If I'm allowed an educated guess, exorcising ultrasonic noise to an extreme degree seems part of Scott Barry's recipe. That would be true despite unfiltered aliasing artifacts in the band just above audibility. Regardless of exactly how unaddressed MHz+ noise interacts with its own circuitry and that of associated gear technically, its absence apparently translates as utter parallel absence of pixilation (unnatural sharpness). Sonically it makes for a real smoothie as though all subliminal on-edge-ness or nervousness had been bled out. On gestalt there's some overlap with certain bandwidth-limited valve gear whose output transformers act as their own noise filters. By fronting a completely in-the-dark system without any glowing bits, the CAD 1543 DAC thus manages to inject a similar feel and even on tone mimics it a bit with its meaty midband focus as the comparison with the tube-buffered NWO-M showed.

Vis-à-vis all other digital gear that came through my rig this year, the CAD converter certainly did sound different just as its designer promised. Whether it'll be your aural antidote to poisoning by digititis depends on whether you feel poisoned in the first place. Here health is no absolute standard but contingent on individual biases and expectations, what your ideal is and what you presently own. While I can't be certain, it seems a pretty safe bet that vinyl lovers who don't play in the uppermost strata would find a transition to the CAD quite seamless. I deliberately qualified this because by comparison to current standards the 1543 is limited on raw resolution and top-end extension. I thus disagree with The Ear's Jason Kennedy of it possibly being a "cat amongst the digital pigeons". My pigeon-slaying cat would require superiority on all fronts, not just a strategic re-weighting of qualities to achieve a certain undeniably pretty effect.

Final words. Beautifully built, excessively minimalist on functionality and very expensive, Computer Audio Design's maiden product is unique on numerous fronts. I don't believe there's anything quite like it currently to market. Hence should its particular combination of attributes push all your buttons, you won't be satisfied by anything else. The matte acrylic enclosure looks classy and liberates the inner circuitry from chassis field effects. A complete absence of switches means the machine is always on and purposefully does only USB. The sonics are utterly de-stressed, dark, moist, chewy and heavy on tone, flow and density. What they won't do is airiness, heightened pace, lit-up space, edge rimming and adrenaline speed. If the CAD 1543 were a speaker, it might be a vintage dual-concentric 15" Tannoy. As amp it might be an early Jeff Rowland or it could approach a present-day ARS Emitter II. As thermionic valve it'd be a vintage 300B, not a solid-plate EML 45 or 50.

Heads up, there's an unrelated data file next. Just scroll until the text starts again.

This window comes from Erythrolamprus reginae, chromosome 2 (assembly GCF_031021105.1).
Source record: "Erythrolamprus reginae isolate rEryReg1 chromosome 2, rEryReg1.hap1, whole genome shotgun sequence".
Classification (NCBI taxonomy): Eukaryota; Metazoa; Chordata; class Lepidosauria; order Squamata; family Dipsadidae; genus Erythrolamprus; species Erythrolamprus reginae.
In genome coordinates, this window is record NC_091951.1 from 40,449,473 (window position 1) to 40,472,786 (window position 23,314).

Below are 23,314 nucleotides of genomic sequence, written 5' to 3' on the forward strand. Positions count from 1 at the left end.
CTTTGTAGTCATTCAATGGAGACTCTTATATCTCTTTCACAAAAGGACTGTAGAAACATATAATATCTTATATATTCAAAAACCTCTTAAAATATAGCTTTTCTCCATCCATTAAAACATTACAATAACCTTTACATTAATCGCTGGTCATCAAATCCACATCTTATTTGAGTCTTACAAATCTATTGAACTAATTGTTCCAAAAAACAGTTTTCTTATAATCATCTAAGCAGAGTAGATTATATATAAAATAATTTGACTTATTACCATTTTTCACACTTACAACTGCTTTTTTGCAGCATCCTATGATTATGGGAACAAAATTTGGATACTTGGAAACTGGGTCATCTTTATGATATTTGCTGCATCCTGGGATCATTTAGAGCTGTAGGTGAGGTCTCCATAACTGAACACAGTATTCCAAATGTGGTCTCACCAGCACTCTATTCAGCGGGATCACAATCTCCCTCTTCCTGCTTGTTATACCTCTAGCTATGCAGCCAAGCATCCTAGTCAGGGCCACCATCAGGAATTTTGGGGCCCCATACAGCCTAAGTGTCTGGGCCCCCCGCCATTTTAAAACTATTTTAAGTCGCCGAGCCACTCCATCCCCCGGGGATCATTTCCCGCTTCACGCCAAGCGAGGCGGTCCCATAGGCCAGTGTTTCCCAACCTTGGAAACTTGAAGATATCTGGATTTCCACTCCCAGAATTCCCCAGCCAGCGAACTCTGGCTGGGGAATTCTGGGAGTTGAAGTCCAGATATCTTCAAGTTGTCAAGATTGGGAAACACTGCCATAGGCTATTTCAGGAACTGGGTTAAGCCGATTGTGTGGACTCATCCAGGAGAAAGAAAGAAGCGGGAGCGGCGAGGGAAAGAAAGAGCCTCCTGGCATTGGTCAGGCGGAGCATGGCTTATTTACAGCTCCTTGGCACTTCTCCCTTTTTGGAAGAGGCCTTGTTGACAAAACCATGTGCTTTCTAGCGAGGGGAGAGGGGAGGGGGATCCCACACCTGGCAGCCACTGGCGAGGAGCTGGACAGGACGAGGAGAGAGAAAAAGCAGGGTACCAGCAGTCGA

It's a deliberate counter voicing to current hyper-rez tendencies. Whether that makes it the DAC which black licorice lovers going computer audio will embrace remains to be seen. If UK dealer/importer Walrus Systems is an indication, the 1543 has made inroads into that scene already. The conversion process to disc-less thus seems in motion. With CAD, hold-out PCfi fence-sitters could well get comfortably cushy and off their pointy posts. No offense intended but don't you think their ... well, arses would thank them for that? Streaming audio sounds so much better than you might have thought. That's what this is all about. Come on down!